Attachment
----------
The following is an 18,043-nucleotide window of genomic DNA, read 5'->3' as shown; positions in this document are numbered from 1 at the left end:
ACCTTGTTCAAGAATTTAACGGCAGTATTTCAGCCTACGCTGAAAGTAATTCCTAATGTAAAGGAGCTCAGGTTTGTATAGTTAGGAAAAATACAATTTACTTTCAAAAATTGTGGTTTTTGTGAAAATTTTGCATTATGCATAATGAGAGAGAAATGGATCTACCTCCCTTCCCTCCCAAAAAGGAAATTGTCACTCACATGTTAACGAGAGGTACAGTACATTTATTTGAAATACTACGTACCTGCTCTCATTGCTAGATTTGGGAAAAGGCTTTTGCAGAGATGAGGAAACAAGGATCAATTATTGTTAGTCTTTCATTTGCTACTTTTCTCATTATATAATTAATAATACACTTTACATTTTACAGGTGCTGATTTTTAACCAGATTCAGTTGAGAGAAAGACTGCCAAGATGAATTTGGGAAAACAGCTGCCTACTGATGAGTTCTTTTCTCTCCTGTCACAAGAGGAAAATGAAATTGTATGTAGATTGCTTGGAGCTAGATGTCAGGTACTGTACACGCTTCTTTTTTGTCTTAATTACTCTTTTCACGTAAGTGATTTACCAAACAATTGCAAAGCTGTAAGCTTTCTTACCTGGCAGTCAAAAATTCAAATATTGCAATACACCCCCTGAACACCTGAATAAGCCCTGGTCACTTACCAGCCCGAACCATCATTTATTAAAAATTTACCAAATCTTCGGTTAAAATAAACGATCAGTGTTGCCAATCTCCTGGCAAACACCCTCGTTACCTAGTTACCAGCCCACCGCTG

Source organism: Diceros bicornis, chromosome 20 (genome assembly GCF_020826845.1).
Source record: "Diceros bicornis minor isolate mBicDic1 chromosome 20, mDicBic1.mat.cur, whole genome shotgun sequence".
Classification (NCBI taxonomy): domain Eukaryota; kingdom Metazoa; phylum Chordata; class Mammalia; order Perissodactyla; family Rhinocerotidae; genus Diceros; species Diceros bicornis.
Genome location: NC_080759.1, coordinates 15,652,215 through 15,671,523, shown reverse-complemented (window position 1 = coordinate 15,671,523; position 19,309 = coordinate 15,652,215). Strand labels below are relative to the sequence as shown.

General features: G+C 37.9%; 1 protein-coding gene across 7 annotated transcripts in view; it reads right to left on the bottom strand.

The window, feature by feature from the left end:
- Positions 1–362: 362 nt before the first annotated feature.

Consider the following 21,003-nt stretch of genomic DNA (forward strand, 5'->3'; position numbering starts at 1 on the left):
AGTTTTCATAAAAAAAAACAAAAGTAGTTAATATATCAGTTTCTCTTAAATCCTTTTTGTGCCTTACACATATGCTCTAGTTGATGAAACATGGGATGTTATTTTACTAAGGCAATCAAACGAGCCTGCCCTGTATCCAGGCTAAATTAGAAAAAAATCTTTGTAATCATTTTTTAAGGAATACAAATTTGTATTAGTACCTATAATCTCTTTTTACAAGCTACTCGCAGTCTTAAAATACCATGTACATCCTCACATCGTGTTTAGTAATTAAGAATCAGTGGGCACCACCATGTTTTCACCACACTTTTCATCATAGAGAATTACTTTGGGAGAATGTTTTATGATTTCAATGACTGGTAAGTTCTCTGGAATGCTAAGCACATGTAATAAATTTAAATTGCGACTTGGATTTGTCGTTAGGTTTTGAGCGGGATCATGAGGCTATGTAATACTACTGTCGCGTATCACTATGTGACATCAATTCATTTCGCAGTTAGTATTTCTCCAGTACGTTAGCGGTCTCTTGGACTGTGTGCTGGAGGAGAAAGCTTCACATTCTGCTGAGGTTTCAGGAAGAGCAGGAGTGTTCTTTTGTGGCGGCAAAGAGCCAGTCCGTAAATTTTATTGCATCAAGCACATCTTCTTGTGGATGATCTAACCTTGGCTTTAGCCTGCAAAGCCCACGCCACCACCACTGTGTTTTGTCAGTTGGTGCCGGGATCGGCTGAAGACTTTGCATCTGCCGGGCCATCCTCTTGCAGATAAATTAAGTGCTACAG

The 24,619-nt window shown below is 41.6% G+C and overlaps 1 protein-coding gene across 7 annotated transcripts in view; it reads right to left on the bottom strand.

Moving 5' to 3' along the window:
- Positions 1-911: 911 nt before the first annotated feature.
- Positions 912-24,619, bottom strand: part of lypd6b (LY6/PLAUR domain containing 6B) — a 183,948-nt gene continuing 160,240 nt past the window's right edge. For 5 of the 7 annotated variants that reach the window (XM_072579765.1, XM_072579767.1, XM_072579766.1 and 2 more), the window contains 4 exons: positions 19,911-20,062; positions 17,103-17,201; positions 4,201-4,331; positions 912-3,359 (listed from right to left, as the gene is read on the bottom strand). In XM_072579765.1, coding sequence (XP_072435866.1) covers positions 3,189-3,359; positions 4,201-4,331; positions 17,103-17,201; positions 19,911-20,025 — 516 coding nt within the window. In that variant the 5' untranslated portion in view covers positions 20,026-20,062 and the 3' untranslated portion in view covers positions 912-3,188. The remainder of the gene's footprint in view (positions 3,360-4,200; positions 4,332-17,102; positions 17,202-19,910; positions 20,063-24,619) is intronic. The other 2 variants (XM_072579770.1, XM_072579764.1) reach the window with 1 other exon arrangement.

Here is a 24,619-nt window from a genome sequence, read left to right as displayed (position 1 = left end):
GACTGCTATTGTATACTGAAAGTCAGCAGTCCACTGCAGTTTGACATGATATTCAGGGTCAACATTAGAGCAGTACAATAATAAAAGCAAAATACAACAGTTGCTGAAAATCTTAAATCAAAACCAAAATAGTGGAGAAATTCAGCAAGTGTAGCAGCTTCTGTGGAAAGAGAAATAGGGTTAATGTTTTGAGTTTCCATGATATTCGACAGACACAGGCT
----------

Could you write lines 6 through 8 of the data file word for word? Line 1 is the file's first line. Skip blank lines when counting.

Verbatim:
Genome location: NC_080759.1, coordinates 15,652,215 through 15,671,523, shown reverse-complemented (window position 1 = coordinate 15,671,523; position 19,309 = coordinate 15,652,215). Strand labels below are relative to the sequence as shown.

General features: G+C 37.9%; 1 protein-coding gene across 7 annotated transcripts in view; it reads right to left on the bottom strand.

The window, feature by feature from the left end: